Within any cultural setting you will find groups that have their own distinctive patterns of behaviour and beliefs, known as sub-cultures. Compare the way in which walking or bird watching groups, surfers and politicians would recount the same event, and you are certain to note significant differences in the choices of sentence structure, vocabulary, tone of voice, intonation, facial expression, body gestures, interjections and responses. In addition, people from a particular group will express themselves one way when speaking to someone else from within their group and another way when speaking with someone from outside their group. Language use is inseparable from culture. Understanding and using language involves understanding the culture in which it is being used.
Al language use is functional. That is, we use language to achieve social purposes, such as getting information, giving information, establishing and maintaining relationships, negotiating goods and services, and communicating procedures. All language use occurs within the context of culture, and culture shapes the language choices we make.
We have already seen that the relationship between the people who are communicating influences their language choices. Change the mode of communication from spoken to written and the language choices will likely be affected again. Another obvious influence on language choices is the topic or subject matter. Clerical workmates will speak with each other about work practices and policies, in a different manner from their conversation with each other about family matters.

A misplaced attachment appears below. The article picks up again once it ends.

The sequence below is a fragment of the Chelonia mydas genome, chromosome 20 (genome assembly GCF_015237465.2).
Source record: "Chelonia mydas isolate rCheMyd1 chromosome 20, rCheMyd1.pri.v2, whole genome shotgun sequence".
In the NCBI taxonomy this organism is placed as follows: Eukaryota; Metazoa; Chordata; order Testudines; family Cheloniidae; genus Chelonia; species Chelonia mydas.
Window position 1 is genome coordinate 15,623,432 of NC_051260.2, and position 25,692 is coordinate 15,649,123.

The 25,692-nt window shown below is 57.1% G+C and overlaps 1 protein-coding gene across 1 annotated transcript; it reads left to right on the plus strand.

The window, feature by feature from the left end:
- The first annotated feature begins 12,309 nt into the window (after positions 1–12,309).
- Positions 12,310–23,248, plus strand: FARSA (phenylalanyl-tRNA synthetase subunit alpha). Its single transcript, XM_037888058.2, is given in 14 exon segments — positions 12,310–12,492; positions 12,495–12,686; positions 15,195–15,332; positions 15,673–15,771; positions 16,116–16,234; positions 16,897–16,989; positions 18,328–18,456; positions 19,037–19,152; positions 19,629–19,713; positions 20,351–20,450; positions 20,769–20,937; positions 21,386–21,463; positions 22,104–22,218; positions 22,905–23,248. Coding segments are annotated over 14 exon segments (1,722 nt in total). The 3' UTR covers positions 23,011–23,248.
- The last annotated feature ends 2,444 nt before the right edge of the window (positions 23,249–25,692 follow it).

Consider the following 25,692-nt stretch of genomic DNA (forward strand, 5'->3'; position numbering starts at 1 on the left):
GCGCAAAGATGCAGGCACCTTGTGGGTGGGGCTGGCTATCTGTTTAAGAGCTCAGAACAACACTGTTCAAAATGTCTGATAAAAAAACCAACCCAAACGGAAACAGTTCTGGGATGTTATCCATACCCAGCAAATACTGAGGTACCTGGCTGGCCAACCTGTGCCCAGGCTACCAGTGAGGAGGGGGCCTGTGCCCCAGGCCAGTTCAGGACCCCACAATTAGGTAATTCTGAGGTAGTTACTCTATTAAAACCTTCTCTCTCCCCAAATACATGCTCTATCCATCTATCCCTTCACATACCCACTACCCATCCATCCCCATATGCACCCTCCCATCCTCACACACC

Grammar. Mention the word "grammar" and many people groan, if not outwardly then inwardly. If this whole areas can incite such negative feeling, we must ask the question- do we need to know about participles, prepositions and pronouns? Do we really need all of these terms?
In learning to speak our first or native language, there is rarely any explicit instruction in the first few years. As infants, we learn through listening and mimicking. When we look at the way children learn language/s, we don't have discussions about whether a word is being used as a noun or verb, we don't hear parents say-"Use a present perfect verb there rather than a present simple verb, dear". Children have the innate capacity to sift and sort all of the raw language input they receive, and develop a framework which enables them to begin producing language. That framework continues to develop as they receive more input, and their language production matures correspondingly. Instruction (at school) comes after a functional level of language use is acquired. Why then, the need for all of this analysis and terminology? Can't older people learn in the same way?
The process of learning a second language as an adult is quite different from learning our first language as a child. Most second language learners consciously look for a framework which will enable them to make sense of the pattern or structure of the language. This can be attributed in a large part to changes in the way we process information, and learning style preferences in which, by adulthood, we have developed a clear preference.